Participate Translate Blank profile picture
Image for Of forests and water – Vienna Spring Protection Forests

Of forests and water – Vienna Spring Protection Forests

Published on

Story by



Water for life By Saana Tykkä Here in Vienna, we enjoy clean and tasty tap water. Yet, only few appear to know that water comes from the forests the city of Vienna owns in Lower Austria and Styria. These Viennese watershed forests, Rax, Schneeberg and Hochschwab, are well known to most Viennese from hiking and excursions.

Less known is the fact that the majority of these areas belong to the city of Vienna, and that these forests are vital for the purification and securing the important essence for supporting our life: water. Growing water consumption

The First Vienna Mountain Spring Pipeline was ceremoniously opened already on the 24th of October 1873. It soon became a symbol for liberation from water shortage and the danger of epidemics. In order to guarantee a water supply for the people of Vienna water protection areas and preservation areas were proclaimed around the supply sources of the First and Second Mountain Spring Pipelines. In addition, in 1965, the whole Rax-Schneeberg-Schneealpen massif was declared a water protection area. Nowadays, the water is distributed to Viennese households by two pipelines, which supply all of Vienna’s water. (The approximate consumption is 235 litres/inhabitant per day.) The whole water protection area is approximately the same size as Vienna and tended by the Forestry Office of the City of Vienna.

forests and water

In this equation, forests and soil are filter and reservoir simultaneously. Without appropriate tree population in the water protection zones of Vienna, the supply of the Viennese drinking water would be endangered. The trees lessen the impact of the rain, which would otherwise wash the soil away. The soil, on the other hand, retains dust from the rainwater and neutralizes the water. In addition, the soil filters the rainwater. The water seeps to the springs underneath through the pores and voids of the soil that are made by soil-dwellers such as fungi and worms, which live in the decomposing foliage of the trees.

In the attention of the policy-makers

This relationship between forest, soil and water has gained a lot of attention during last years from both the international and local decision makers. For example, the Common European water policy framework was begun as early as in 1979. In addition to European Union, also other forest policy bodies such as Ministerial Conference on Protection on Forest in Europe (MCPFE) or United Nations Economic Commission for Europe (UNECE) have placed a strong emphasis on the issue of water. Different management practices are being implemented on securing water for the future. These management practices include excluding the introduction of harmful substances to the groundwater, promoting afforestration plans, as well as supporting other forestry practices that contribute to securing the water quality and supply.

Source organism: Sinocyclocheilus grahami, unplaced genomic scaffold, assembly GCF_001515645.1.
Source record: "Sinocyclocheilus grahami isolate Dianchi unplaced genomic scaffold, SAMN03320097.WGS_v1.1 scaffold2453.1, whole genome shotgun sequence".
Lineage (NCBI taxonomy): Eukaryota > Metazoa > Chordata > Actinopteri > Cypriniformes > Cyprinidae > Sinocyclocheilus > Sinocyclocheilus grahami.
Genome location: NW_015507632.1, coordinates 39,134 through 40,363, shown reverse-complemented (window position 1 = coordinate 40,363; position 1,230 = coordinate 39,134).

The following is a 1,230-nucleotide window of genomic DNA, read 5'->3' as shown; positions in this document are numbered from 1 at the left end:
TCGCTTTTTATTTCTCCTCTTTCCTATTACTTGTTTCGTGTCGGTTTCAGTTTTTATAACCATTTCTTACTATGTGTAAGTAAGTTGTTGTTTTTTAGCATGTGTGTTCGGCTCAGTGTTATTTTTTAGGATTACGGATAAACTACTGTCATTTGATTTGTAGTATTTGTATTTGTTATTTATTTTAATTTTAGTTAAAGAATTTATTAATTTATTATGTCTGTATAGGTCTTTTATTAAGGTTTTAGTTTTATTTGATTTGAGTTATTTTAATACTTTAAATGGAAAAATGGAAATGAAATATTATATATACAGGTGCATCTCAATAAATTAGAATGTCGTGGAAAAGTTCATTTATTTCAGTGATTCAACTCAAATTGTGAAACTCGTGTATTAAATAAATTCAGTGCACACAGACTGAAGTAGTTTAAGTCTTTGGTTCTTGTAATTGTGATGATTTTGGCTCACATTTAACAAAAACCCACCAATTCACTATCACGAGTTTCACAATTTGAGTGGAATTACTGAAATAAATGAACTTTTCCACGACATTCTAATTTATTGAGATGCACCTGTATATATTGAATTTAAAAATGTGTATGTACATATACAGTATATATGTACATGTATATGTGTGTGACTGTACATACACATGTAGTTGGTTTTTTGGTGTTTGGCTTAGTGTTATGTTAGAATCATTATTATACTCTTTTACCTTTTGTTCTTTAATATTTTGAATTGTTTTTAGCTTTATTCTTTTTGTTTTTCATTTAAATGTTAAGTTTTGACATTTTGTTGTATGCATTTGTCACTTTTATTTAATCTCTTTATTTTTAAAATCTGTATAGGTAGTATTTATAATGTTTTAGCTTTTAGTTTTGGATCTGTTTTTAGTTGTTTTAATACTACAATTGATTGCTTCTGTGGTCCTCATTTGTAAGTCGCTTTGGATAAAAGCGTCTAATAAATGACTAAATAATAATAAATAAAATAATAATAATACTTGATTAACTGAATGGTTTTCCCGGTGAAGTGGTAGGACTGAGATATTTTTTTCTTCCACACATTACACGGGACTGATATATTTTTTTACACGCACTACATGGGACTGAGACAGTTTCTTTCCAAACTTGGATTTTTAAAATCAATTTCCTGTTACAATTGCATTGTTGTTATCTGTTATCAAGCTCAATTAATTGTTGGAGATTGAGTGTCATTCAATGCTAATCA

Nature-oriented forest management

The Viennese Spring Forests are managed with nature-oriented approaches, which include natural regeneration of forests, avoiding clear-cuttings and transporting timber (whenever possible) by cable crane or horses. The trees aren’t tended for economic reasons such as providing timber but to secure the ideal conditions for the soil. Quite surprisingly the spring protection forest has evolved from quite a different perspective. The area was given birth more than 200 years ago when quickly growing spruce was planted on the area. However, in the late 1970s, strong winds destroyed wider parts of the woods in the Rax and Schneeberg. After these destructive winds, the afforestration of the area was begun. Instead of only planting spruce for timber, a mixed forest was introduced. Nowadays, these forests have gained back their health and vitality. The relaxing atmosphere the trees provide us, the chance to exercise both our body and mind as we meander in the areas of Rax, Schneeberg and Hochschwab, is a privilege. But we shouldn’t forget the importance of these trees even when not in the forest.  I propose, next time we open a tap, we might consider raising a toast for the Viennese Watershed Forests and the best tasting water they secure for us.

For further information:

Vienna: Forest, Fields, Meadows and Wine, MA 49, Forstamt und Lanwirtchaftsbetrieb, and; Vienna ( EU forest policies: - MCPFE Warsaw Declaration on “Forest and Water”, and working group material from the LU Warsaw 1995/1996 - European Forestry Strategy 1998 - European Forest Action Plan 2005

Story by